“Preachers, Numbers, and Church Growth”Categories: Meditations
I’ve known and appreciated Terry Francis for a number of years now, but his recent series of posts on preachers and churches may well prove to be more valuable to the Lord’s work than anything else he’s done. In them, Terry has confronted some hard truths about elders, about churches, and, yes, about preachers.
In his most recent post, he highlighted the propensity of the latter to get trapped in a Rick Warren church-growth mindset, with a resultant focus on numbers and neglect of brethren. Ouch. Caught me right between the eyes with that one, Terry. Like him, I can look back with sorrow at times in my work when I cared more about number of baptisms per year than I did about fostering relationships with those who were already members of the congregation.
Don’t get me wrong. Saving souls is wonderful, but so too is dwelling with other Christians in unity and peace. We must do the first, but emphasizing the first at the expense of the second is a perversion of Scripture.
I think this is another one of the areas in which the church has taken its lead from wider American society. Society teaches us that the preacher is an employee and the church leadership is his employer. So too, society teaches us that if you want to evaluate the usefulness of your employee, you need data. You need metrics, even if useful metrics really don’t exist. Another one of those American illusions is that only the measurable is important.
According to this way of thinking, the preacher’s job is to keep the church in the black. As long as the attendance and contribution keep rising, all is well. If either starts declining, hmmm. It might be time to “look for a new direction”.
Preachers, at least the ones who think they can “grow the church”, like this metrical method too. It gives them job security (they think), and it gives them justification to become puffed up and proud. How dare any member get crossways with them??? They’re growing the church!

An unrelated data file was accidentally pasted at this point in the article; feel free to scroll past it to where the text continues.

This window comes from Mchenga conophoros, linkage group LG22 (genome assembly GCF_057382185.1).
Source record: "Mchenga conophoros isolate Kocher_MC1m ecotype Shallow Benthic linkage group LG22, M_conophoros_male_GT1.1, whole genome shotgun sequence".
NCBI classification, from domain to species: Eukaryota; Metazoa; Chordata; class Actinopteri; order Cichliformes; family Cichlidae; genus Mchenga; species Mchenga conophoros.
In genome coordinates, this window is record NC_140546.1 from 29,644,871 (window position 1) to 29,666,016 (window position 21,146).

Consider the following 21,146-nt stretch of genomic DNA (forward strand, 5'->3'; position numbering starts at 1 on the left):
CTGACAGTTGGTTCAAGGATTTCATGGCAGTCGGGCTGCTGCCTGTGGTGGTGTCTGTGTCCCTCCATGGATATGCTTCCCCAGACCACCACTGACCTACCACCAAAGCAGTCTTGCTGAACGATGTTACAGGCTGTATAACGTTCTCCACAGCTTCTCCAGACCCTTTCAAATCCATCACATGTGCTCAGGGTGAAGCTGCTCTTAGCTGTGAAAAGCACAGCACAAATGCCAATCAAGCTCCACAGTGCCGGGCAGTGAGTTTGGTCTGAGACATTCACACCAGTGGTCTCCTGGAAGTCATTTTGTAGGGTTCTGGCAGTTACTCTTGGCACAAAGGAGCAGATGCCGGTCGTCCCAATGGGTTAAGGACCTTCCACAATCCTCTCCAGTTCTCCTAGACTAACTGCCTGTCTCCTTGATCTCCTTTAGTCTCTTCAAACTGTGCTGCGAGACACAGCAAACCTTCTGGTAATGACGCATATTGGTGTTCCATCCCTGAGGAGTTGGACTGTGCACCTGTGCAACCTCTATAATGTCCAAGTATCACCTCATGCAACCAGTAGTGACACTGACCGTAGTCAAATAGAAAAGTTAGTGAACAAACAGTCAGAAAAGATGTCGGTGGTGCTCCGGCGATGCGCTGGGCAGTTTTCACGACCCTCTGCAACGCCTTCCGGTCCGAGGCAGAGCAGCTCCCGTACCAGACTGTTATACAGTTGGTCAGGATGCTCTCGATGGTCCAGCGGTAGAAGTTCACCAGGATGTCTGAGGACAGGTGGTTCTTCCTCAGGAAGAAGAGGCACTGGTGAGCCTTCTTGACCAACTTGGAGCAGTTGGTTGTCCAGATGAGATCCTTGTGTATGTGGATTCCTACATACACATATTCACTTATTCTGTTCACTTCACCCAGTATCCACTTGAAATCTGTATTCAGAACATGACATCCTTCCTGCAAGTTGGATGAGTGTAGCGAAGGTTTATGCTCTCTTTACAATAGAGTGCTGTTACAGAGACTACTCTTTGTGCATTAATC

As Terry points out, this is a dangerous delusion. When it comes to the Lord’s work, no man can give the increase. Both preachers and churches must acknowledge this. The data that offer the appearance of objectivity end up distorting the truth instead, either about our preachers or about ourselves.
If we want to test the quality of a man’s work, we have to use Scriptures, not spreadsheets. Three whole books of the Bible are devoted to a discussion of the work of the evangelist, and there is much other material besides. The word reveals quite clearly what questions we ought to be asking.
Among them are these: Does a man work hard? Does he accurately handle the word of truth? Is his conduct an example for other believers? Does he preach the word, in season and out of season? Is he humble and patient in his dealings with others, especially when they’re wrong? Above all, does he love the Lord his God with all his heart and soul and mind and strength?
These things cannot be measured, but their value is immeasurable. A man who is and does these things, regardless of the number on the attendance board, has won the approval of God. Preachers need to rest themselves in this truth; church leaders need to honor it.
If, conversely, numbers begin to matter to us more than godliness, surely ungodliness will not be far behind.